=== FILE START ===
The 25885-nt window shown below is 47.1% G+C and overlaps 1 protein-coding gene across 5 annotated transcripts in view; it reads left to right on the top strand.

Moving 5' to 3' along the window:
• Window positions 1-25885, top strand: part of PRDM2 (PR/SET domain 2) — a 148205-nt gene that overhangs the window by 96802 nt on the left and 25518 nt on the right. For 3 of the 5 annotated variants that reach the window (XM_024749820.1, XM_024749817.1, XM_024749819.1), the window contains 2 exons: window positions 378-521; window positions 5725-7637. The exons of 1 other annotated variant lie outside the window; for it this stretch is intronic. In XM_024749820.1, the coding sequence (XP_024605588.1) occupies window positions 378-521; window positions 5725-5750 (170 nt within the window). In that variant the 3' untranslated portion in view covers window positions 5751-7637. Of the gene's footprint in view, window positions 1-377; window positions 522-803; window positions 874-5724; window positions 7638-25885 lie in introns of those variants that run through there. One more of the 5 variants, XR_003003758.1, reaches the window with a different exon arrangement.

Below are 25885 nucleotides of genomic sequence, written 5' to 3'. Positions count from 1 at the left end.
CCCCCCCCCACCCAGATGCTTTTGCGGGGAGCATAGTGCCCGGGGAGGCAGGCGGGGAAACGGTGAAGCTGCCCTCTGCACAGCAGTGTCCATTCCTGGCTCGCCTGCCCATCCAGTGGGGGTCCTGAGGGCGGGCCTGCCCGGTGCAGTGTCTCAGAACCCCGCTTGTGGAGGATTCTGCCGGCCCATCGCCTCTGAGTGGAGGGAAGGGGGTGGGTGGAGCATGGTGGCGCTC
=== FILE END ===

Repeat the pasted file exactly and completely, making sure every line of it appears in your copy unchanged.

The 25885-nt window shown below is 47.1% G+C and overlaps 1 protein-coding gene across 5 annotated transcripts in view; it reads left to right on the top strand.

Moving 5' to 3' along the window:
• Window positions 1-25885, top strand: part of PRDM2 (PR/SET domain 2) — a 148205-nt gene that overhangs the window by 96802 nt on the left and 25518 nt on the right. For 3 of the 5 annotated variants that reach the window (XM_024749820.1, XM_024749817.1, XM_024749819.1), the window contains 2 exons: window positions 378-521; window positions 5725-7637. The exons of 1 other annotated variant lie outside the window; for it this stretch is intronic. In XM_024749820.1, the coding sequence (XP_024605588.1) occupies window positions 378-521; window positions 5725-5750 (170 nt within the window). In that variant the 3' untranslated portion in view covers window positions 5751-7637. Of the gene's footprint in view, window positions 1-377; window positions 522-803; window positions 874-5724; window positions 7638-25885 lie in introns of those variants that run through there. One more of the 5 variants, XR_003003758.1, reaches the window with a different exon arrangement.

Below are 25885 nucleotides of genomic sequence, written 5' to 3'. Positions count from 1 at the left end.
CCCCCCCCCACCCAGATGCTTTTGCGGGGAGCATAGTGCCCGGGGAGGCAGGCGGGGAAACGGTGAAGCTGCCCTCTGCACAGCAGTGTCCATTCCTGGCTCGCCTGCCCATCCAGTGGGGGTCCTGAGGGCGGGCCTGCCCGGTGCAGTGTCTCAGAACCCCGCTTGTGGAGGATTCTGCCGGCCCATCGCCTCTGAGTGGAGGGAAGGGGGTGGGTGGAGCATGGTGGCGCTC